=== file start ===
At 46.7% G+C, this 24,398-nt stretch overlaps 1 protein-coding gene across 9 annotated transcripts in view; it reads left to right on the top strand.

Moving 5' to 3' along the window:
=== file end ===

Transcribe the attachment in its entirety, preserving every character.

At 46.7% G+C, this 24,398-nt stretch overlaps 1 protein-coding gene across 9 annotated transcripts in view; it reads left to right on the top strand.

Moving 5' to 3' along the window: